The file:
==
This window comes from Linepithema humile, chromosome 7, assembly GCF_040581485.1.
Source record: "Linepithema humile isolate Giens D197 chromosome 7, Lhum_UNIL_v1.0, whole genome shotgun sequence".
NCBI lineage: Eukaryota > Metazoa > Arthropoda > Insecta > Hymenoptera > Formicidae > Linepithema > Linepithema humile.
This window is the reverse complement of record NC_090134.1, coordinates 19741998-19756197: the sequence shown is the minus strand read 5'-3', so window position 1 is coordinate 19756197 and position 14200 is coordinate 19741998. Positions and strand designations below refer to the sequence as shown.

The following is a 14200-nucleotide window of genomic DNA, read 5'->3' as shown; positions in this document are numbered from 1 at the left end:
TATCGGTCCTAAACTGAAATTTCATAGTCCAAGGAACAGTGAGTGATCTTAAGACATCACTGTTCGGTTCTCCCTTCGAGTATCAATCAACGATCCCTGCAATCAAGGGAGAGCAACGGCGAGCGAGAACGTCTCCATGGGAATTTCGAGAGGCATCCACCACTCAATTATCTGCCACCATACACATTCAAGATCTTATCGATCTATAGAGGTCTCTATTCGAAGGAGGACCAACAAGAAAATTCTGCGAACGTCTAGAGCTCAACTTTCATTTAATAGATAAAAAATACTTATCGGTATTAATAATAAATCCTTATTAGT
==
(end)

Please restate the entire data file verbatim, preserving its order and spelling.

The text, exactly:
This window comes from Linepithema humile, chromosome 7, assembly GCF_040581485.1.
Source record: "Linepithema humile isolate Giens D197 chromosome 7, Lhum_UNIL_v1.0, whole genome shotgun sequence".
NCBI lineage: Eukaryota > Metazoa > Arthropoda > Insecta > Hymenoptera > Formicidae > Linepithema > Linepithema humile.
This window is the reverse complement of record NC_090134.1, coordinates 19741998-19756197: the sequence shown is the minus strand read 5'-3', so window position 1 is coordinate 19756197 and position 14200 is coordinate 19741998. Positions and strand designations below refer to the sequence as shown.

The following is a 14200-nucleotide window of genomic DNA, read 5'->3' as shown; positions in this document are numbered from 1 at the left end:
TATCGGTCCTAAACTGAAATTTCATAGTCCAAGGAACAGTGAGTGATCTTAAGACATCACTGTTCGGTTCTCCCTTCGAGTATCAATCAACGATCCCTGCAATCAAGGGAGAGCAACGGCGAGCGAGAACGTCTCCATGGGAATTTCGAGAGGCATCCACCACTCAATTATCTGCCACCATACACATTCAAGATCTTATCGATCTATAGAGGTCTCTATTCGAAGGAGGACCAACAAGAAAATTCTGCGAACGTCTAGAGCTCAACTTTCATTTAATAGATAAAAAATACTTATCGGTATTAATAATAAATCCTTATTAGT